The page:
3 Things: Memory, Memory, the 6th of January
[NB: Check the byline, thanks. /~Rayne]
Next week the UK observes another Guy Fawkes Day, the anniversary of the failed assassination in 1605 of King James I, his privy council, and the House of Lords. Children used to recite a rhyme to commemorate the day:
Remember, Remember the 5th of November, Gunpowder, Treason and Plot
The U.S. has now survived its own Guy Fawkes Day; members of Congress, the Vice President and Vice President-elect were sheltered from a mob of insurrectionists who had been incited to rebel and obstruct congressional proceedings.
Unlike Guy Fawkes and his fellow conspirators, the conspirators and insurrectionists who temporarily disrupted Congress on January 6 and who continue their seditionist schemes will not be hung, drawn, and quartered if prosecuted and found guilty.
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Marcy’s crunching away on some January 6-related posts right now, but we could use some fresh thread to tide us over to discuss recent developments related to the insurrection.
Let’s start with the unexpected heroics of the National Archives and Records Administration (NARA) which disclosed in a very early Saturday morning court filing that Donald Trump was trying to block release of 750 documents out of 1600 identified and requested by the House’s January 6 commission during its investigation — documents over which Joe Biden as the current president chose not to exert privilege.
The commission also filed a brief supporting its position that Trump as the former president does not have the authority to claim executive privilege over Trump administration documents sought by the commission.
You’ve likely read POLITICO’s report — the tl;dr version is Kyle Cheney’s Twitter thread describing NARA’s filing.
What boggles the mind is how Trump has tipped his hand as to which documents are most damning.
The cherry on top is NARA’s filing which details Steve Bannon’s role in the seditious conspiracy to incite rebellion and insurrection. Ryan Goodlaw at Lawfare wielded a highlighter for us:
U.S. National Archives — which has knowledge of content of Trump White House records and which could’ve chosen many different examples to show specific and relevant information sought by @January6thCmte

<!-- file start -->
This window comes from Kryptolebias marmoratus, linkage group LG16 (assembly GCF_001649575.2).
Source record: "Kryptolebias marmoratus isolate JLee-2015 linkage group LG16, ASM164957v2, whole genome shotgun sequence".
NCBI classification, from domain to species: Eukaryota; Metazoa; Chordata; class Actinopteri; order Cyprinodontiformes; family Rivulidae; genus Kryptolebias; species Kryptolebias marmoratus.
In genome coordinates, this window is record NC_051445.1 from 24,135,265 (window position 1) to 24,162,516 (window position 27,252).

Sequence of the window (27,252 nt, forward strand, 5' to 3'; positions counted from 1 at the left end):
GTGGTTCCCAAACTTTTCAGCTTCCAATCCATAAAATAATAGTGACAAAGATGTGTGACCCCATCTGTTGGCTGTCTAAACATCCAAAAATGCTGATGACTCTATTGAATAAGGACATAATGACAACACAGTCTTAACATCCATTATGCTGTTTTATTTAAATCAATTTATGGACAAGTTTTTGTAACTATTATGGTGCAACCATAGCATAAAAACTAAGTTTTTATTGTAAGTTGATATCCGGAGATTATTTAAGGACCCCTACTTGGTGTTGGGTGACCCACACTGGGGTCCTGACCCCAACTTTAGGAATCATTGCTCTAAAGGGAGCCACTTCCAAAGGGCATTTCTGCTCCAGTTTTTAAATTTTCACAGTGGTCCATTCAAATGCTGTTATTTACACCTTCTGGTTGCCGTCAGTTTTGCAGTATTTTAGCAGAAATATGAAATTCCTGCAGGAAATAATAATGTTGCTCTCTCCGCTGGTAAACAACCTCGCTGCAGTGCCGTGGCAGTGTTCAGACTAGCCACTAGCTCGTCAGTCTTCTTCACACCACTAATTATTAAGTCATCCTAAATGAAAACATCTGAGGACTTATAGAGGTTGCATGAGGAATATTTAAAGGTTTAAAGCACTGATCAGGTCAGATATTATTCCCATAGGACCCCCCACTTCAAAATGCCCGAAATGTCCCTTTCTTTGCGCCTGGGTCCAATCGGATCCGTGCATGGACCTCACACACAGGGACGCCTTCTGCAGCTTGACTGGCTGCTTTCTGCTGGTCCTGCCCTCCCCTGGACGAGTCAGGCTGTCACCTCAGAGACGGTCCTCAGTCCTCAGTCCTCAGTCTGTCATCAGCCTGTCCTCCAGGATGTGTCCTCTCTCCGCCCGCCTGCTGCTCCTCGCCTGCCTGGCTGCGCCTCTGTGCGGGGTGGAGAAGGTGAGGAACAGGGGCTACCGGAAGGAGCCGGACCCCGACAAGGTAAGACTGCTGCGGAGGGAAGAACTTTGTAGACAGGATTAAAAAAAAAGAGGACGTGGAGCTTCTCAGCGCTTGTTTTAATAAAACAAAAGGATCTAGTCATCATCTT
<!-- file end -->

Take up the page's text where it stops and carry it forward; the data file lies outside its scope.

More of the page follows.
— notably highlights allegations involving Steve Bannon-Trump.👇
Oh my. That’s just so good. It’s payback by NARA for all the crappy additional work they’ve had to do to archive the history of the Trump administration — all those tedious reconstructions of papers Trump had a nasty habit of shredding into confetti now coming home to roost.
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Now add the claim reported today in Salon that Michael Flynn may have conspired to extort performance from Pennsylvania GOP elected officials in order to reseat Trump in the White House. U.S. Senate candidate for Pennsylvania, Everett Stern, who owns and operates a private intelligence company, had been contacted by persons associated with Flynn’s effort.
Stern says he’s shared information about the approach and related communications with the feds.
What’s deeply concerning about this plot is the possible involvement of foreign entities:
… Because of his intelligence background, Stern claims at least two people representing a Flynn-linked group called “Patriot Caucus” approached him earlier this year after a speech with an offer to hire his firm to gather “dirt” on officials and recruit others to assist in the plot. At one point, one of the men allegedly told Stern that they had retained the services of active intelligence officials “both domestic and foreign.” …